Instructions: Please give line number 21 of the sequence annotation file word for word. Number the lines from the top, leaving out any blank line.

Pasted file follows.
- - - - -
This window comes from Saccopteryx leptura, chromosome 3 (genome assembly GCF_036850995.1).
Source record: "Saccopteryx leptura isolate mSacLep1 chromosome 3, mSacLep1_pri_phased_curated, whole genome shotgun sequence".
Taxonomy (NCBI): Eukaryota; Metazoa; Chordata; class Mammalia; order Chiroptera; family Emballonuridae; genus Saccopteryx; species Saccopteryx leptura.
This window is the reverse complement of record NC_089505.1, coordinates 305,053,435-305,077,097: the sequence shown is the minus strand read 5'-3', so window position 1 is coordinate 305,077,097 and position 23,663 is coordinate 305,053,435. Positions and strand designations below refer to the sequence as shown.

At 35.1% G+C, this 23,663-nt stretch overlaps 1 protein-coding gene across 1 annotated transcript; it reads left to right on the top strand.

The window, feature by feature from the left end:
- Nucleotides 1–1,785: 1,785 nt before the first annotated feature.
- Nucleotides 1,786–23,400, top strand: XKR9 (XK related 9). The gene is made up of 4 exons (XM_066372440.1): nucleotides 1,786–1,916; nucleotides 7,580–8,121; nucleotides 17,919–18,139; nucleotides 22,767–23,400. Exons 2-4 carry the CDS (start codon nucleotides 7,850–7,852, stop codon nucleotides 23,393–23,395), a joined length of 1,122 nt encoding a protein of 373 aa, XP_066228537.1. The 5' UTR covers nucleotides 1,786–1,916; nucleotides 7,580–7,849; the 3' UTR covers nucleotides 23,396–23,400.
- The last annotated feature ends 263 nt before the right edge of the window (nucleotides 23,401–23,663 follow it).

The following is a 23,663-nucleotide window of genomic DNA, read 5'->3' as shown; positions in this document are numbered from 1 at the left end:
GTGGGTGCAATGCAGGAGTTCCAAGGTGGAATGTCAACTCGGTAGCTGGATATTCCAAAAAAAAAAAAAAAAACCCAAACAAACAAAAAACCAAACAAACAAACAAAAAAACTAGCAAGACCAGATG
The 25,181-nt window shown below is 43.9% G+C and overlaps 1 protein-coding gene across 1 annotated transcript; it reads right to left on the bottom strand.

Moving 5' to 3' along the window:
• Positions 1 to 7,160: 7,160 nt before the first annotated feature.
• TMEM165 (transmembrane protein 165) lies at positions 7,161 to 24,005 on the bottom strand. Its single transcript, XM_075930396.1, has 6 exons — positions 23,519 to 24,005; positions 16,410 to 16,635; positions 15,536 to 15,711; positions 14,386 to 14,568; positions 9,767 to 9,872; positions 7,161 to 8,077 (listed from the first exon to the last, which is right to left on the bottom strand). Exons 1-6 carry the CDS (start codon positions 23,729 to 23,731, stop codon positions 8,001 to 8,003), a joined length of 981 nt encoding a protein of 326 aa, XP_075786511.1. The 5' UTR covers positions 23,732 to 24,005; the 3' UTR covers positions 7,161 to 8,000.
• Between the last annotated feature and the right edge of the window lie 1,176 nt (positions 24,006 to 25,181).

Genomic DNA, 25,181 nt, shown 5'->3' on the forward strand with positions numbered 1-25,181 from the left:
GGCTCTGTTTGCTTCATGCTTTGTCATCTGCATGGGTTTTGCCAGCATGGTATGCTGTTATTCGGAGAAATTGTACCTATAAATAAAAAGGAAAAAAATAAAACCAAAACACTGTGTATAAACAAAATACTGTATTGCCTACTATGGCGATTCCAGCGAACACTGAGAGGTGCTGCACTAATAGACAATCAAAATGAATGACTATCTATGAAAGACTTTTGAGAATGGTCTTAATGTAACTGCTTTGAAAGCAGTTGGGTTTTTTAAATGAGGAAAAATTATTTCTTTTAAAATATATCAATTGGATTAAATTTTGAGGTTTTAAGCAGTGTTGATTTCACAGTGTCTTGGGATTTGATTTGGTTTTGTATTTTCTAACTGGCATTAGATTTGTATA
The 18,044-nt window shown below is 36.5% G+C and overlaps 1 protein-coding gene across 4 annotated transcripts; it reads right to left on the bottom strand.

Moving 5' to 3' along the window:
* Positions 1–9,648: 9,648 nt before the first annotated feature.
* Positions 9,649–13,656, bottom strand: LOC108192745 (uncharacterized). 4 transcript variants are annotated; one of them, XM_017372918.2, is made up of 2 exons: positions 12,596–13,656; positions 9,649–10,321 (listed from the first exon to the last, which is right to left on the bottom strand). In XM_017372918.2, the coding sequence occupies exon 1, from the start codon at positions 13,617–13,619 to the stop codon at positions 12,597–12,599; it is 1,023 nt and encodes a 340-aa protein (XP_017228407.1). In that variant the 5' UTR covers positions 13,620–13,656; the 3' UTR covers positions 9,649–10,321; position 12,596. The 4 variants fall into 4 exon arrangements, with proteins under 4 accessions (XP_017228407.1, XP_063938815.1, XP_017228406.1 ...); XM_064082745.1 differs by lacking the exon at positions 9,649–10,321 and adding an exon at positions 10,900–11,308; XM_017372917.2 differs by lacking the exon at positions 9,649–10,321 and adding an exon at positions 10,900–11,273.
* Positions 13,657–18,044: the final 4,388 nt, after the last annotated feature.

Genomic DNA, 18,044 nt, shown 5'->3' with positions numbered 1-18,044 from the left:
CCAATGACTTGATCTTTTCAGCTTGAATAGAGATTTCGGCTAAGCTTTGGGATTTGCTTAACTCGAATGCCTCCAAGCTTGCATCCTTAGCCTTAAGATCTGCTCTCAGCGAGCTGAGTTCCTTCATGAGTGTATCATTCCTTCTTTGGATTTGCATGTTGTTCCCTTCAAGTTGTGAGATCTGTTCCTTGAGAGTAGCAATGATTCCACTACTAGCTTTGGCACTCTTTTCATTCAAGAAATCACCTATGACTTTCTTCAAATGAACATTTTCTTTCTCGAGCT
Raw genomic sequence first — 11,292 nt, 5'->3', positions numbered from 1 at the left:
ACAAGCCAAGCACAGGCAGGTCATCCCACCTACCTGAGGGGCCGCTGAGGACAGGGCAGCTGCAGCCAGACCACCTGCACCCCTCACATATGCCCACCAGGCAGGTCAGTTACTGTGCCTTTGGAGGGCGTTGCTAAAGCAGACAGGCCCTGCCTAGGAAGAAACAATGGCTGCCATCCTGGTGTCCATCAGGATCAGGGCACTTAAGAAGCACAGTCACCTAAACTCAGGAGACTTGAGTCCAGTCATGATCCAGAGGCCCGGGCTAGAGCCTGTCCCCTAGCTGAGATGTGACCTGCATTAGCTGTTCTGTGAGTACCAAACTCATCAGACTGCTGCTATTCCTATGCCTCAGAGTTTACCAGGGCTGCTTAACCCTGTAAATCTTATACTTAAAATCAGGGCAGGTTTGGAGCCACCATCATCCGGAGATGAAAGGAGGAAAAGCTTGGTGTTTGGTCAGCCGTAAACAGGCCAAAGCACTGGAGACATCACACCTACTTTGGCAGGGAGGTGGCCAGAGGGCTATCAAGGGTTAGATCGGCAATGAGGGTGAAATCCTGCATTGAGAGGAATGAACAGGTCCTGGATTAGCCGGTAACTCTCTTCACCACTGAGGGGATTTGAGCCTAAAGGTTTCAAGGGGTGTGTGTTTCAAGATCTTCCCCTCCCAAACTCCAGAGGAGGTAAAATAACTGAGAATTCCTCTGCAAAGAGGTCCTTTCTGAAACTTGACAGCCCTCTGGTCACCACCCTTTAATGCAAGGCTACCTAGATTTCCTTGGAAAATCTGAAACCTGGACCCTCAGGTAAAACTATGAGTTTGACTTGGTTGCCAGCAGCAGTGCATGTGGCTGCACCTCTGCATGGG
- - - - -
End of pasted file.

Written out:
* Positions 1–9,648: 9,648 nt before the first annotated feature.